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Wednesday, 22 April 2015

Sepia Saturday - Down the Decades with Hair

Sepia Saturday give bloggers an opportunity to share their family history and memories  through photographs.

My focus this week is on hairstyles down the decades. 
Not quite as luxurious a head as in the prompt photograph, but here is Annie Bailey of Blackpool - an ancestor of my third cousin. Taken in the 1880's-00's perhaps? 
The impact on the First World War on the changing role of  women saw an abandonment of the  traditional long hair styles of the Victorian period to the new short styles of the bob, finger-wave, Marvel wave, shingle and Eton crop, with their popularity continuing well into the 1930's. 

An elegant unidentified portrait in my husband's collection - thought to be a relation of his aunt Annette.  

My great aunt Jennie Danson  who sacrificed her long plait for the new look.

My mother Kathleen Danson -Jennie's niece, though there was only 11 years difference in their ages.  

My mother again - with more waves this time

My mother's second cousin Elsie Oldham - hairdresser "Elise".

In the 1930''s and 1940's  a  softer look crept in, with curls and waves all the rage, and during the war the "roll" was the defining style.  This was the age of trying to emulate  Hollywood glamour, despite the realities  of life during the  depression and war

My mother  - Kathleen Danson
My aunt - Edith Danson

Another new look for my mother who seems to have adopted an Austrian style, with what looks like  braids over  her head.  She was always very proud of her distinctive widow's peak.  

Below some typical 1940s looks from my aunt Peggy Danson (in WAAF uniform), my mother and finally  my husband's elegant aunt Annette.

 On some decades  - with my student look of the 1960's,  and the heavy glasses of the 1970's (now back in style), though I wish I had hair like that now! 


The nearest I came to big hair  with the permed look and big shoulder pads for this photograph taken for a work Annual Report c.1991.   With owlish glasses to match, there were comments that I looked like  Deidre out of soap opera  "Coronation Street"!!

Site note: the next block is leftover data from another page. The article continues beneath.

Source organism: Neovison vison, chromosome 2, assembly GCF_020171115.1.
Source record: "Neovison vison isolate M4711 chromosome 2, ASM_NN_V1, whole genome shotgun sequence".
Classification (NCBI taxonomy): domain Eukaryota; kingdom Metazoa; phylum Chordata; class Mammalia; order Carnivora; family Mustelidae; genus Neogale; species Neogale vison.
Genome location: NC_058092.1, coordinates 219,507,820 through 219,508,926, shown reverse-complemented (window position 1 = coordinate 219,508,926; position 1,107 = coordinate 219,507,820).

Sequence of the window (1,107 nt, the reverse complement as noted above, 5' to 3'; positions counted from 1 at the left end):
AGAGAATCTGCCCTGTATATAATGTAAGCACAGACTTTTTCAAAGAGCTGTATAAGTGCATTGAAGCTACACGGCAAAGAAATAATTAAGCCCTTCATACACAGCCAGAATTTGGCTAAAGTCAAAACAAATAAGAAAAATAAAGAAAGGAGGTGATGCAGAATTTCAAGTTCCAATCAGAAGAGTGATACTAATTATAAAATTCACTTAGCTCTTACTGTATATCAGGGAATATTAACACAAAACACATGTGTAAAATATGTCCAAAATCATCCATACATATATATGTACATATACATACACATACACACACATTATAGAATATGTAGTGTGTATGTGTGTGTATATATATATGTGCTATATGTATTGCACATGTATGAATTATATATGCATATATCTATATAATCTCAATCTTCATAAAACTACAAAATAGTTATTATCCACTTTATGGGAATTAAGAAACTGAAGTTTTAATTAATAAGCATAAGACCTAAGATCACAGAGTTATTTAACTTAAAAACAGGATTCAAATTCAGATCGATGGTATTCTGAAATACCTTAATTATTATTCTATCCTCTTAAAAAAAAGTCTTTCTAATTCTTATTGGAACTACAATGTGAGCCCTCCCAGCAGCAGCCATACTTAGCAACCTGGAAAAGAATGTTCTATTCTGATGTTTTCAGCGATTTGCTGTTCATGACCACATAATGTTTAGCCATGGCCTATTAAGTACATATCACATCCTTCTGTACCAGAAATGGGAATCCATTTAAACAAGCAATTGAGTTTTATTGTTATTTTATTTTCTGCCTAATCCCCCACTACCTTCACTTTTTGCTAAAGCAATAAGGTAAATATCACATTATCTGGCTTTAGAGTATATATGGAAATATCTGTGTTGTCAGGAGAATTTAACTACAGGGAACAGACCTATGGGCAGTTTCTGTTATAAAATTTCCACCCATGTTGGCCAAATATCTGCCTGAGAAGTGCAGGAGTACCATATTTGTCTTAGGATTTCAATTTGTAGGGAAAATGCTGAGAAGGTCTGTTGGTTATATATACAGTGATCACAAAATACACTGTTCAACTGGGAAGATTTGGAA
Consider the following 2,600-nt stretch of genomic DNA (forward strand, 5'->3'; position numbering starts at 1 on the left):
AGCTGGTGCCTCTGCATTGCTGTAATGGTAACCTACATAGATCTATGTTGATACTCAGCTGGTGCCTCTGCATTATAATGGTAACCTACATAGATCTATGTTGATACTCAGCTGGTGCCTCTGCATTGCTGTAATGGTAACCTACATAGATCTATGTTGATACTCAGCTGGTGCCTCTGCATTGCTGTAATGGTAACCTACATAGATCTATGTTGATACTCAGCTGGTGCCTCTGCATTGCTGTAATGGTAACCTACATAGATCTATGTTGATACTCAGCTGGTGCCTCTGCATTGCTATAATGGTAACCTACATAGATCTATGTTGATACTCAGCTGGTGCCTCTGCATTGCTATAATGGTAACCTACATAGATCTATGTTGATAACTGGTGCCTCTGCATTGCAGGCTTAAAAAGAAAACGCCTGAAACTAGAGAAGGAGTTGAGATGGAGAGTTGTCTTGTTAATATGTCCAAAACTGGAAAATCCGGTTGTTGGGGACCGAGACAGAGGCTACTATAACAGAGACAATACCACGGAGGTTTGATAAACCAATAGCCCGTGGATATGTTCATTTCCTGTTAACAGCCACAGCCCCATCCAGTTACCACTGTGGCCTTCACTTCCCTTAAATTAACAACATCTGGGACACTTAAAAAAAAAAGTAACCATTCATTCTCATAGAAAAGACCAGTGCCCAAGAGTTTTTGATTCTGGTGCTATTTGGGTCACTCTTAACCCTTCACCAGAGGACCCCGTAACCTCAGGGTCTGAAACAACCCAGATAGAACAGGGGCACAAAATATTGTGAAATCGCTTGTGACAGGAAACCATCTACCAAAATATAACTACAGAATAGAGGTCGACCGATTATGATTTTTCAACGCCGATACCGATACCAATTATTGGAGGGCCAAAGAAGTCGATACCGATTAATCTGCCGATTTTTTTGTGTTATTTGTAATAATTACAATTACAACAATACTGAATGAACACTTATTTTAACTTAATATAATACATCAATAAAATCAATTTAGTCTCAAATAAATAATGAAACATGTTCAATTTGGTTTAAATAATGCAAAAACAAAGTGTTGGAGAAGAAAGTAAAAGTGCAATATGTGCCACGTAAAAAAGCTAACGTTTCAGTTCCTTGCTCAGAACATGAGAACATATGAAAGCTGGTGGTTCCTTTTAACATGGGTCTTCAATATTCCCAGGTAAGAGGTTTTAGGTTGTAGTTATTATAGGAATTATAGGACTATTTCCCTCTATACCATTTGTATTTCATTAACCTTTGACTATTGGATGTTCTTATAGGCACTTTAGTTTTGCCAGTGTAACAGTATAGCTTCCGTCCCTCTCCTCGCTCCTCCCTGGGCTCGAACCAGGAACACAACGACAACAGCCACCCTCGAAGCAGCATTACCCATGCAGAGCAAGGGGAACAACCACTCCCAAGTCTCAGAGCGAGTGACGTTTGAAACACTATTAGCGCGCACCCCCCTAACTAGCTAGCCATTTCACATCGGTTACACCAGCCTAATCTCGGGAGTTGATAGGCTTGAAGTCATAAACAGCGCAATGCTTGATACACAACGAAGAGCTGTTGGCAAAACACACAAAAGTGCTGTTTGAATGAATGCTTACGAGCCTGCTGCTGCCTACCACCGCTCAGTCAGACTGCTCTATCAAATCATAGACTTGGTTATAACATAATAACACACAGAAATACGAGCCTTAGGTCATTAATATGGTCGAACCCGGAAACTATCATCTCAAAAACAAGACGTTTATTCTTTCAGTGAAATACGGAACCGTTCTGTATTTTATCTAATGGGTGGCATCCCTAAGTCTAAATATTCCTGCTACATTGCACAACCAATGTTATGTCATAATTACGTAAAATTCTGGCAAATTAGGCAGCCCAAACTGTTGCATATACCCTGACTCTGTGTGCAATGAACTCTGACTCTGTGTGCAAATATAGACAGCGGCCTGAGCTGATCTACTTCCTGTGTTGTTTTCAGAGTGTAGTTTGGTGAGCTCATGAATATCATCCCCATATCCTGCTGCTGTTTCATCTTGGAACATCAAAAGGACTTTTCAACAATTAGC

Copyright © 2015 · Susan Donaldson.  All Rights Reserved

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  1. I enjoyed seeing your family pictures. I don't have many, but I have always been fascinated by the hairdo's of the 30's and 40's. I so remember all of your styles of eyeglasses - I've worn glasses since the late 1950's and have probably worn every style ever manufactured since then. Visiting from A to Z.

  2. A nice cavalcade of family hair photos. I'm off to the hairdresser shortly, but I 'll be asking her to smooth away my wavy curls as much as possible. A natural Marcel style wave has always been the bane of my life!

  3. Some lovely ladies in your family tree...thank you for sharing the hairstyles. - Fawn

  4. Such pretty ladies with lovely hair styles, thank you for sharing all the photos. Barbara

  5. although none of your ladies have as much hair as the prompt, there is a lot of hair in this post!

  6. I've always thought the softer hairstyles from the 60s-on were so much more flattering to a woman's face. I've often tried to imagine what our great grandmothers & etc. might have looked like, had the styles back then allowed softer, fluffier 'dos. The 1890s Gibson Girl hairdos came close.

  7. The Sally Jessy Raphael glasses -- aka "birth control glasses"
    I love the parade of hairstyles. Great take on the theme!

  8. I have always admired the 1930s/1940s hairstyles. Do we even have a style now? I don't think so........but may be proven wrong in 20 years?

  9. Now that was fun -- following all the shifts in hairstyles! I recall a few disasters from my own life...including a perm that just kept me in misery until it grew out.

  10. Ah yes, the age of the perm - who hasn’t been there? Thank goodness we don’t have to do that any more. These days you and I have similar, easy-care hair-dos.

  11. I like Jo's word - cavalcade. Will 21st century hair styles ever be as memorable?

  12. Now this was a treat, in so many ways! Yes our hair styles can date us, can't they. I know a few women that still have the same hairdo that they had years ago, always the same. Perhaps a bit grey, but still cut and styled as it was all these adult years!

  13. An excellent series of hairstyle photos, thank you.

    Augustus Kenderdine was in business from three different locations in Blackpool from 1898 to 1905, and the size of Annie Bailey's leg-of-mutton sleeves confirms that portrait to have been taken in the late 1890s.

  14. Thank You to everyone for their comments on what was a fun post to write. Many thanks, too, Brett, for giving me details on the Blackpool photographer and for clarifying the date of the first photograph.

  15. A great history in hair styles. Looks like your family purposefully provided you with a tour, decade by decade. On another note, I was fascinated by the detail of the dress worn by Anne Baily. Looks like crocheted inset, or perhaps tatting?? Very interesting.


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